To the Healers…

heal·er /ˈhēlər/
noun: healer; plural noun: healers
a person who claims to be able to cure a disease or injury using special powers; a person or thing that mends or repairs something; something that alleviates a person’s distress or anguish

describes an individual with the ability to cure ails, be they physical or mental; in Role Playing Games, these players are the most vital

I have been struggling with what to write, and what to say. I feel like I am just a tiny voice in the void. Then, I had a friend tell me how much she was missing my voice. And another tell me that she has no idea how to respond to my words, but she needs to hear them. Then, a third friend reached out to see if I was ok, and asked me to help him find some light.

I have spent so much time in the last month talking. And talking. And talking. And I don’t know what else there is to say.

I have many colleagues, friends, and even family members working in hospitals right now. I have seen – for WEEKS – their pain as they try to do their jobs. And maybe it’s time to say something to them…

I see your passion. I see your light. I see that you could not walk away right now, even if that was a choice. I know the hours and years of study and sacrifice you have made to be able to do the work you do. I know the long days, and missed events because you were an intern, on call, or just too tired. I know the fears and worries you battle on a daily basis. I know your baseline level of grief that you carry day in and day out. I have sat in hospital rooms and held your hands during the worst times. I have cried in hallways, and bathroom stalls, and loading docks with you. I have been held by you, and I have held you. We have seen joy, and miracles, and love at a level that astounds. We have also felt the darkest and deepest sadness and despair. I feel it all with you right now.

One of my friends who is deeply entrenched in the current crisis, texted me “Who heals the healers? Will you promise me that you will be here at the end? Because we will need you so hard.”

To my friend, I say, I need you so hard, too. Our work has always been complementary. Our desire for mental, physical, and spiritual health has always been aligned. We have studied diagnoses and lab tests together, and combined our knowledge to create plans for healing. We have laughed and cried together. Your medicine is also mine. And my medicine is also yours.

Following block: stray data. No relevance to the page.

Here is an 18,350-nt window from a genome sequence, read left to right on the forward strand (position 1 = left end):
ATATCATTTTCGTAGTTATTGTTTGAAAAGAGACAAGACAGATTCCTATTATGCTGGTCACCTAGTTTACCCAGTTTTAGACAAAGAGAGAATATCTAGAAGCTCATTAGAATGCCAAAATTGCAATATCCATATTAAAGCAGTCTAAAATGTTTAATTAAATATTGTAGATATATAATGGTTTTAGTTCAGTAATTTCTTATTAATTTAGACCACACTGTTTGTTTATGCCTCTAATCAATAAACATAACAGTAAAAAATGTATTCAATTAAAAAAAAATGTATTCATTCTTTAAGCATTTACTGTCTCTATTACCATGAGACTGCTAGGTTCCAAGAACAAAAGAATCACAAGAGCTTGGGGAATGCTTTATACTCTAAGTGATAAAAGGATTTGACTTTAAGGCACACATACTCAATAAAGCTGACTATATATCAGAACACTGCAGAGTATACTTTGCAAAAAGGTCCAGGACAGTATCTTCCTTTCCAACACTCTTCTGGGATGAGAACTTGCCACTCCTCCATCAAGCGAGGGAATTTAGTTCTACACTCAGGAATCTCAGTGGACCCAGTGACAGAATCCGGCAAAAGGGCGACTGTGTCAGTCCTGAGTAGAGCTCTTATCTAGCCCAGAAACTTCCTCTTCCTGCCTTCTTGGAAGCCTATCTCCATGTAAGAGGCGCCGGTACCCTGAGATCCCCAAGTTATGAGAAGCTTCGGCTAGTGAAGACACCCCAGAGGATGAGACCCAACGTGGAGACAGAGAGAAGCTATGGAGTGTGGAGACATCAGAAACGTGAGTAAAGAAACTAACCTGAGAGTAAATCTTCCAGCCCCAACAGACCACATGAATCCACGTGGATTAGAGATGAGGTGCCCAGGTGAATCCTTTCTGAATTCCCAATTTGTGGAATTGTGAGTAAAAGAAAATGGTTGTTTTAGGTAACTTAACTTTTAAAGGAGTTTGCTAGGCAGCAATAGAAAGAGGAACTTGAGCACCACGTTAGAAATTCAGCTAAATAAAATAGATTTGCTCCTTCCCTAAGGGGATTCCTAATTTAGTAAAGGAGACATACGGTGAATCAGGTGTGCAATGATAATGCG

I cannot do large portions of my work right now. I do not have the credentials to be in the hospital at large. I cannot do hands-on work even in a private setting under current conditions. I also do not think my hands-on work is the medicine needed under these circumstances and at this time. I miss it. And I feel useless knowing my family, colleagues, and friends are working non-stop in terrifying conditions.

And then I get the calls…. “What can I take with me to eat? … Is there something I can say over and over in my head to keep me centered? … What’s that thing you do to help people sleep? …. Can I tell you about my day because I have to share it somewhere and it’s too much for my wife?”

And I answer the calls. And I listen. I offer what tools I have. And you listen. And then you share with your family, colleagues, and friends. And maybe it makes a difference, even if no one is clicking “like” or sharing it on Facebook.

And then I cry a little. And take a nap. Because, yes, I want to be here at the end. I want to hold you physically close, and create safe boundaries for your fatigue, and grief. I want to be there to help restore health after long illnesses for your patients, and community. I want us all to breathe together, and widen the circle of love and healing. I want it all. I want you to be here to have it all.

I extend the utmost Gratitude, Love, and Light to all of the medical personnel, hospital staff, paramedics, and other healers putting their lives on the line.

                           Thank you.





  • Pam
    August 12th, 2020 · Reply

    I love, “I have cried in hallways, and bathroom stalls, and loading docks with you.”

    I think listening is the answer almost always. It’s learning how to listen and not try to fix or change.

    You wrote this in March and here we are still “doing” this. Be well. Lovely love letter.

    • Martina Faulkner
      August 14th, 2020 · Reply

      Thank you! Listening is always the answer, isn’t it? To others… and to ourselves. What a world we would have if people listened more. *runs off to daydream a bit*

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